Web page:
The next day we were together and our first stop was the Borough Market on the Southbank. My first time using the London Underground or Tube. I was impressed with how efficient and clean it was, how quickly people moved and what a complex system it is, but the signs were there when you needed them.

 Lots of people were in London for the Bank Holiday weekend, so lots of people everywhere we went and no one wore masks or acted like the pandemic had ever happened. That lent it a festive, positive energy. Highlights of the market were an amazing spice stall, delicious Greek food, a stall that had everything lavender, and one in the Borough Market Kitchen that had fruit crumbles with proper pouring custard (although we didn't have the appetite to try it). These photos show some of the market and crowds.

The days kind of run together, probably because I'm still running a slight fever, but we had a fine time, especially the first few days. We kept exclaiming, 'We did it!' since truly it has often seemed like we would never make it together to London. We had some lovely dinners out, including our first one at Andrew Edmunds near our hotel. The lamb was delicious and we had an unusual and delicious white. 

A highlight was on Saturday when we saw the musical Wicked at the Apollo Victoria, and the two lead singers were probably the best singers I've ever heard in a musical.

I saw Hyde Park  and Mayfair a few days later and discovered that it's not always easy to get a cab in that area.

We had a most unusual tea near Leicester Square. It was a ten minute or so walk from our hotel, through the weekend crowds. There were some amazing buildings around the square, too, plus more being built.  The venue for the 'tea' was Simmons Bar, the decor is kitschy, and the afternoon tea is the usual tiered tray of tea treats (with delicious vegan ones for me), but the teapot holds a mixed drink instead of tea, plus there was prosecco. It was a lot of fun and surely different. Very popular with the twenty-somethings, especially groups brides and their bridesmaids getting started on an evening out bachelorette party. They mostly played loud music from the 80s, but I guess that's nostalgic or something if you're 30. Since it was a weekend it was loud and crowded and very high energy and fun.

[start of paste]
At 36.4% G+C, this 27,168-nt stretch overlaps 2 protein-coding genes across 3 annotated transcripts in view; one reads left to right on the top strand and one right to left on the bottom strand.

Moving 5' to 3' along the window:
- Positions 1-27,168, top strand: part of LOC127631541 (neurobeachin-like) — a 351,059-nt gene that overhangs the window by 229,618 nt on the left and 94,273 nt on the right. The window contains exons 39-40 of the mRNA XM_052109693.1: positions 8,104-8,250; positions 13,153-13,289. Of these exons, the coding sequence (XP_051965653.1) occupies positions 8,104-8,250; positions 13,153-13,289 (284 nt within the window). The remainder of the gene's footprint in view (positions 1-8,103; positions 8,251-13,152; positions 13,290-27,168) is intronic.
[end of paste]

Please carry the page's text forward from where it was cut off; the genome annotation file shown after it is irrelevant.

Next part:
Unfortunately, the end of our trip wasn't as delightful as the beginning since COVID came anyway. I tested negative and was able to fly home, but tested positive later. My daughter tested positive, so she was stuck in London an extra six days until she tested negative. We knew it was a risk to be around all these unmasked people, but that apparently is the plan...we should all get COVID or something.